By John N. Mitchell, Philadelphia Tribune 

Ahmeenah Young, a former president and CEO of the Pennsylvania Convention Center Authority who was well-known in the hospitality industry and, according to U.S. Rep. Dwight Evans, “a true renaissance person and a champion for the city of Philadelphia,” died on Friday, June 2, 2017 after a long battle with cancer. She was 69.

At her request, a janazah will be held Sunday at 1 p.m. at Mosque of Shaikh M. R. Bawa Muhaiyaddeen, 5820 Overbrook Ave.

On Oct. 7, 2016, Gov. Tom Wolf appointed Young to a three-year term as a commissioner on the Pennsylvania Gaming and Control Board. Prior to that, Young served for more than 20 years in management positions with the Pennsylvania Convention Center where she became its first African American and first female president and CEO.

“Ahmeenah Young dedicated her life to serving the hospitality and meetings industry in Philadelphia and across the Commonwealth of Pennsylvania,” said Gregory J. Fox, chairman of the Pennsylvania Convention Center Authority’s Board of Directors. “Ahmeenah’s legacy continues in the footsteps of other women in our industry, our breathtaking art collection, and in the robust life and prosperity of the Convention Center.”

Her impact on the Pennsylvania Convention Center spans its existence. Young, Meryl Levitz, now president & CEO of Visit Philadelphia, and former Gov. Ed Rendell were among the city leaders who helped launch the opening of the convention center during 12 days of special events that coincided with the first Welcome America celebration in 1993. A highlight of those events for Young came when anti-apartheid activist Nelson Mandela and President F. W. de Klerk of South Africa received Liberty Medals at a ceremony where they were joined by President Bill Clinton.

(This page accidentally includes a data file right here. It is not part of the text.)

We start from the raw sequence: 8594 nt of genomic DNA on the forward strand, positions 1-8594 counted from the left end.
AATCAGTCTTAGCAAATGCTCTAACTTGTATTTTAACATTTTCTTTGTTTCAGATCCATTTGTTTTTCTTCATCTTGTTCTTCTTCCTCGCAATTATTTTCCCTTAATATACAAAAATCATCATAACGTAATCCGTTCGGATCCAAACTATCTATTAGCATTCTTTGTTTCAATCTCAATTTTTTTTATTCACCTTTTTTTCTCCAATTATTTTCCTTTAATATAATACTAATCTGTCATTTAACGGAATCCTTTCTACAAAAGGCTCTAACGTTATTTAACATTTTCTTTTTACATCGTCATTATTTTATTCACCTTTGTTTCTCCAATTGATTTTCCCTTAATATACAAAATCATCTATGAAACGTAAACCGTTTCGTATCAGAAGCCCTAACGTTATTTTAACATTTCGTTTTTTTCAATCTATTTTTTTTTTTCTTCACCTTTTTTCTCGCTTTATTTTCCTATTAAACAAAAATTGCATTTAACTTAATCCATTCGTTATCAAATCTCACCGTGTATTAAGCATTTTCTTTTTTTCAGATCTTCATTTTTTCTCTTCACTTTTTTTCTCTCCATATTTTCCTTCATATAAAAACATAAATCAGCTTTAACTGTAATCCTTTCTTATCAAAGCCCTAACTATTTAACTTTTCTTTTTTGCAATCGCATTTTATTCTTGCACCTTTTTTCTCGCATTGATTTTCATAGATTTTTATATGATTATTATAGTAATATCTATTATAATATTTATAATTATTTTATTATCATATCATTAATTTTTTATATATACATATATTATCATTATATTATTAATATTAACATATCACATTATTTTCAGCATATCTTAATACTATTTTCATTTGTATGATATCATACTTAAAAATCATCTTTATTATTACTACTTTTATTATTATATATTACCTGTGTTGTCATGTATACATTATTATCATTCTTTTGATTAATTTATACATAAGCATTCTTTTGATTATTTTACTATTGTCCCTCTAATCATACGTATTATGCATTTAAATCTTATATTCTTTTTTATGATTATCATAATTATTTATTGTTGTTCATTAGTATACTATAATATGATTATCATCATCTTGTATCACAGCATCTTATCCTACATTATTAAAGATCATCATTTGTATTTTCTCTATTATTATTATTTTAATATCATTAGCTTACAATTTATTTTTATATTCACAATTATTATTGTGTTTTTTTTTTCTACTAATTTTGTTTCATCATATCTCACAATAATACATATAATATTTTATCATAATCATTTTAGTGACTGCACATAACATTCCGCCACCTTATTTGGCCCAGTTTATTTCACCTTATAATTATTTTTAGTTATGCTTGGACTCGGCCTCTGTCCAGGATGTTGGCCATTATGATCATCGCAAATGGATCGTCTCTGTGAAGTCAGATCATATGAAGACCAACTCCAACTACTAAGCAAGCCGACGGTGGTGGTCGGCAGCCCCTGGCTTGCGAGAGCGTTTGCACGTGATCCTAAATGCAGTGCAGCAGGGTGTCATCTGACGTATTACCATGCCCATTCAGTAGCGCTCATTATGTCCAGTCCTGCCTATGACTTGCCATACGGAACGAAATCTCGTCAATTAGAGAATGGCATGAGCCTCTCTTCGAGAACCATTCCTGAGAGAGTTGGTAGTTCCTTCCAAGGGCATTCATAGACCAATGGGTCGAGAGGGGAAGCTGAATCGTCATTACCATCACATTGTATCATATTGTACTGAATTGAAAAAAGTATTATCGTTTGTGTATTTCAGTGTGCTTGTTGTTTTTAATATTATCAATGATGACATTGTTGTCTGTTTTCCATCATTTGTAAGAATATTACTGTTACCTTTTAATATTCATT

Before joining the convention center, Young was general manager at the Independence Visitors Center and vice president of corporate diversity at SearchWide, LLC.

In recent years, according to close friend Frances Jones, she formerly served as the assistant general manager of governmental affairs for SEPTA.

“She is going to be greatly missed,” said Jones. “She had a heart for people — all people.”

Young was named just two weeks ago to serve on the Board of Directors at The Philadelphia Tribune. Her death shocked board member Robert L. Archie.

“I’m stunned by this,” said Archie. “She was bright, intelligent, thoughtful and talented. She would have brought a wealth of talent and experience from the multiple talents that she possessed. We have been friends for more than 20 years. I’ve lost a friend and a colleague.”

On several occasions, Young hosted or co-hosted the Tribune’s Philadelphia’s Most Influential African Americans Banquet.

Young was involved in many charitable endeavors. She belonged to the Governor’s Advisory Commission on African American Affairs, along with the boards of Hahnemann University Hospital, the Philadelphia International Airport Advisory Committee, Temple University School of Hospitality and Tourism, Pennsylvania Academy of Fine Arts, Greater Philadelphia Chamber of Commerce, the Philadelphia Eagles Oversight Committee for Affirmative Action and the African American Museum in Philadelphia.

Young and Evans worked on a number of initiatives together. According to Evans, Young played a huge role in getting African Americans and women involved in the hospitality business. Evans said Young was a “renaissance woman” in the city whose name should be mentioned alongside former late mayors Joseph Clark and Richardson Dilworth “because of what she has done for the city.”

“She worked tirelessly trying to get Black conventions to the city,” said Evans. “She was a real civic leader. She was involved in so many different ways. She mentored. She helped. She did so much and she always wanted more for Philadelphia. She cared for the city and how the city was viewed.”

Young attended Triumph Baptist Church, where she was a member of the trustees board. Pastor James S. Hall was saddened of the news of her death, saying that it was a loss for her family, friends and the city.

“She was extremely progressive and very cooperative — she was a calming presence whenever she was around,” said Hall. “She was just an all-out great person.”

Young is survived by: a daughter, Asiya Young; a son, Pakeso Young; and grandsons, Kumasi Mandela Young and Ayinde Young., (215) 893-5732